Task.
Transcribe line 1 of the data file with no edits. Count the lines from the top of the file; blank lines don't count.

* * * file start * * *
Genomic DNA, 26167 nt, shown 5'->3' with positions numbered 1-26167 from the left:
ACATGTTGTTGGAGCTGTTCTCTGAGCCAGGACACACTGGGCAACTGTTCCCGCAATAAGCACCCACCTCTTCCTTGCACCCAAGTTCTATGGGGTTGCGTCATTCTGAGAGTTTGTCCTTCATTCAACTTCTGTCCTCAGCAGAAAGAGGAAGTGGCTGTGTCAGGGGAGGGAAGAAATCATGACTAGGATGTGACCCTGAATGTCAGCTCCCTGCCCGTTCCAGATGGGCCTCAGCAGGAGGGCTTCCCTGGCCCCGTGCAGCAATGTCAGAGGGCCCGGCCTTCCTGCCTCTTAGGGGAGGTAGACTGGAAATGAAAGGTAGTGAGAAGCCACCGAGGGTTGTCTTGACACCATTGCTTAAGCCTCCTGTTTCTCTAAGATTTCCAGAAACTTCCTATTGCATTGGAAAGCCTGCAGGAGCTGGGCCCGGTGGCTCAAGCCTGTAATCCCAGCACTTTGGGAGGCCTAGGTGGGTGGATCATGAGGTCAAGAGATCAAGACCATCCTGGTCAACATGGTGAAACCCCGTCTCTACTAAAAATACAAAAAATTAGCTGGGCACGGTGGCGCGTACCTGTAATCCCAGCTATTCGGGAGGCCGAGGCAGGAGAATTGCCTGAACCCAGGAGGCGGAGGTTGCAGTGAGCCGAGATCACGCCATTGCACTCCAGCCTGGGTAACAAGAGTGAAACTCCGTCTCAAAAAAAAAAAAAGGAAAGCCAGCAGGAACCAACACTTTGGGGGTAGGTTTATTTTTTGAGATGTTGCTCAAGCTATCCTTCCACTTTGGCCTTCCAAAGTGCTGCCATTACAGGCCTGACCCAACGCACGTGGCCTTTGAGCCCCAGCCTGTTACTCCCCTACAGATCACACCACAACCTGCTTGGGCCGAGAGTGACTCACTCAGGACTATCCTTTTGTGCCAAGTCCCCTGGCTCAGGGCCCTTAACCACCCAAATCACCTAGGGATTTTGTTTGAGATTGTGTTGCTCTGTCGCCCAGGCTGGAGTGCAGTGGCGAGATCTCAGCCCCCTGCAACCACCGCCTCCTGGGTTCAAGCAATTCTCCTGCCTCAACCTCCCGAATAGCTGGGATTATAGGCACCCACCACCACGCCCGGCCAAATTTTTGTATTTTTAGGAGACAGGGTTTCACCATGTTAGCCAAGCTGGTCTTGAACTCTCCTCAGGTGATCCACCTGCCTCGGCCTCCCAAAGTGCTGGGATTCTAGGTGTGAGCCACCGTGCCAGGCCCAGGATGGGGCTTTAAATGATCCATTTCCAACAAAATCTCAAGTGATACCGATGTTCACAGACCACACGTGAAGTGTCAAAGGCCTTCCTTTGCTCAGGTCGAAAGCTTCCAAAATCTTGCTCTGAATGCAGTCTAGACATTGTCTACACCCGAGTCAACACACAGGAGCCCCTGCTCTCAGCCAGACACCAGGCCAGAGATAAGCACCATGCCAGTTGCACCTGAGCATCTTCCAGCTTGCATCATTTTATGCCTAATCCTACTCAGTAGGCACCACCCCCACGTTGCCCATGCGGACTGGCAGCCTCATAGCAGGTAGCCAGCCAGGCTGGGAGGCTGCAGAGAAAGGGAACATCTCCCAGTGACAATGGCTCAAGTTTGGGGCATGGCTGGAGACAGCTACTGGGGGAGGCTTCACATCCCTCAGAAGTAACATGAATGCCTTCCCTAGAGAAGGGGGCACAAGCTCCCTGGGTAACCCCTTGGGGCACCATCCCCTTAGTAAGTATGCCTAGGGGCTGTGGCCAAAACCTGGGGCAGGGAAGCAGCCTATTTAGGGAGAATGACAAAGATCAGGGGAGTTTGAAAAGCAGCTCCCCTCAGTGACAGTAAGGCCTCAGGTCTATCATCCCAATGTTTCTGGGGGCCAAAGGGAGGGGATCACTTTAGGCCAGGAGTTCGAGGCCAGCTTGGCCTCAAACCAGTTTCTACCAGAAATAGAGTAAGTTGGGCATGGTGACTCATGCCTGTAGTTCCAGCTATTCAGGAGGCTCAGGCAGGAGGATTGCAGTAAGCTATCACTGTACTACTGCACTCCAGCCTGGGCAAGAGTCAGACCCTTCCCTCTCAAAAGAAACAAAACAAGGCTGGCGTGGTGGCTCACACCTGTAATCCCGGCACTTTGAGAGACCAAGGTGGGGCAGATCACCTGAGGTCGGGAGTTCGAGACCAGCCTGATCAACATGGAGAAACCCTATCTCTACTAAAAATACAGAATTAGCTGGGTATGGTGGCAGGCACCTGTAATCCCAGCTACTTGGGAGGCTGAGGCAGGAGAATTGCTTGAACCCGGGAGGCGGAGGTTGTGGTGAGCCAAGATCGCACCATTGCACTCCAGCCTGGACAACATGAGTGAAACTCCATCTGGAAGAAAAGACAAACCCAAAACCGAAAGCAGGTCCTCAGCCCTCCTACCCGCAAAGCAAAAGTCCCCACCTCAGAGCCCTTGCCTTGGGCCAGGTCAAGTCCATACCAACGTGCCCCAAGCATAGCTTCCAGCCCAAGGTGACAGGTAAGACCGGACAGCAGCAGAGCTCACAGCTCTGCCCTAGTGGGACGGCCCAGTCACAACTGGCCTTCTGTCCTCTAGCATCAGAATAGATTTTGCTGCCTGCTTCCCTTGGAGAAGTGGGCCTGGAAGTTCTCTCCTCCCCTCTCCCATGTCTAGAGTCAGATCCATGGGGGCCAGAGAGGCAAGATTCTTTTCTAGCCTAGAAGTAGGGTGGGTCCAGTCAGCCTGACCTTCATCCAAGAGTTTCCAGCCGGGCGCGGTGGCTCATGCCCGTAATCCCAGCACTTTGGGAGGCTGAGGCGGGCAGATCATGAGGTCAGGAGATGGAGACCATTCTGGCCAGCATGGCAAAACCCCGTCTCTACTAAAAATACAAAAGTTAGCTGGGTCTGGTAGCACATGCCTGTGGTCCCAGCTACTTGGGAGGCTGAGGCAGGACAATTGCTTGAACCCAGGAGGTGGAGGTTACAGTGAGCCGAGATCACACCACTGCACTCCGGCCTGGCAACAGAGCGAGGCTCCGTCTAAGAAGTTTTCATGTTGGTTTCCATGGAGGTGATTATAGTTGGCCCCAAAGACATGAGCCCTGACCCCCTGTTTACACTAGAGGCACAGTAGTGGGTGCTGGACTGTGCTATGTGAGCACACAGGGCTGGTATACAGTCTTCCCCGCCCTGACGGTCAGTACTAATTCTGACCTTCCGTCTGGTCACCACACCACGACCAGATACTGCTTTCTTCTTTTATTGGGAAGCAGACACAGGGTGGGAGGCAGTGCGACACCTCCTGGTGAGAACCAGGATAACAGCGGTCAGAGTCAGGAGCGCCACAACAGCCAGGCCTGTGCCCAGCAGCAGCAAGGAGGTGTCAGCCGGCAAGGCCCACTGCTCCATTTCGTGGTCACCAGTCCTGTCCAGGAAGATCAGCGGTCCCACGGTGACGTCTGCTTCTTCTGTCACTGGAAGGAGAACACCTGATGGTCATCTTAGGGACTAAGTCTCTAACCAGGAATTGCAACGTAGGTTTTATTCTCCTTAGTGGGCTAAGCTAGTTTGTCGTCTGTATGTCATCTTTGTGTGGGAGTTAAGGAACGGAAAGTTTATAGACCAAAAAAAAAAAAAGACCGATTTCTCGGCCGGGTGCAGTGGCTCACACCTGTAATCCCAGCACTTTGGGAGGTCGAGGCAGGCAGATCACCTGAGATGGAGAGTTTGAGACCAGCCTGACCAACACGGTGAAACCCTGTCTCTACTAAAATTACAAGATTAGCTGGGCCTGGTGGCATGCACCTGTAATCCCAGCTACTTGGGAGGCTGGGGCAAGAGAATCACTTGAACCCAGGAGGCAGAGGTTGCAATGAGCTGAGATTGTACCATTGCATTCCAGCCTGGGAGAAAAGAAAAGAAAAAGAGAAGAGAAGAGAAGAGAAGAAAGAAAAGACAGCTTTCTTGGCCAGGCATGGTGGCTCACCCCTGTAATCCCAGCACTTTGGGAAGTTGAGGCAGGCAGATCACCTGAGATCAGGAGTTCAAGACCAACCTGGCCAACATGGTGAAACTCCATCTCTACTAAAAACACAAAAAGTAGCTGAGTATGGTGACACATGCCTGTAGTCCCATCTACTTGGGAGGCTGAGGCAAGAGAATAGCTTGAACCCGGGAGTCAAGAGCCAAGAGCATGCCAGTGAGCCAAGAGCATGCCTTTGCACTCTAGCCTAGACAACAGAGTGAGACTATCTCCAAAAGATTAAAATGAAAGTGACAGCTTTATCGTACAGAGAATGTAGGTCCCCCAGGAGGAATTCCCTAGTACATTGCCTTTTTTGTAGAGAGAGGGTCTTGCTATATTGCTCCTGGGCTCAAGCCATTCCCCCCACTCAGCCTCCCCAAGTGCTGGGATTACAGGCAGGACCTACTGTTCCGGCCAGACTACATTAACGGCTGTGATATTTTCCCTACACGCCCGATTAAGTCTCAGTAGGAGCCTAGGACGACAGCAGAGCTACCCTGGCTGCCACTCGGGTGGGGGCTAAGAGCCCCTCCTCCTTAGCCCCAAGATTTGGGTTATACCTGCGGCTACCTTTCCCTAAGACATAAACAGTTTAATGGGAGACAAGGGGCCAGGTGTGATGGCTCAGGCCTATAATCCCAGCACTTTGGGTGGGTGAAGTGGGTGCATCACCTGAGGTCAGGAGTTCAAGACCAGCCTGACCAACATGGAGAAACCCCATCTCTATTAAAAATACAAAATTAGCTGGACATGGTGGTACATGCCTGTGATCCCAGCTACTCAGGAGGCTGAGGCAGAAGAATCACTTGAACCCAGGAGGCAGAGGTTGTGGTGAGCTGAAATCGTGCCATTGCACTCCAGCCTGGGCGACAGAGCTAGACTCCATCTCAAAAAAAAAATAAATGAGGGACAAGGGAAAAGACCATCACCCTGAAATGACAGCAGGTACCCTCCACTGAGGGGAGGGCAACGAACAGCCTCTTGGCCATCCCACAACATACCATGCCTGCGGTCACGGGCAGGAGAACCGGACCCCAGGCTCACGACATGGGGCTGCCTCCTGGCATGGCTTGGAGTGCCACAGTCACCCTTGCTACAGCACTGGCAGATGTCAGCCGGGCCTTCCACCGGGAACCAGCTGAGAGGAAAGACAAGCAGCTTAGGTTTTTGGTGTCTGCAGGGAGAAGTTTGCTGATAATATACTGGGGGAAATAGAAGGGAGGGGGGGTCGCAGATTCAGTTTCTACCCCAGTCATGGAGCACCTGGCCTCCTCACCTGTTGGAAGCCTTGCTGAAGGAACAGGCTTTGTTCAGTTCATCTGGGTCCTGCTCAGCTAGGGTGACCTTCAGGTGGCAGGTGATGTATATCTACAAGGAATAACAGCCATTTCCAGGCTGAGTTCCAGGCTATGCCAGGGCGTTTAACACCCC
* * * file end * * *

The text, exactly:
Genomic DNA, 26167 nt, shown 5'->3' with positions numbered 1-26167 from the left: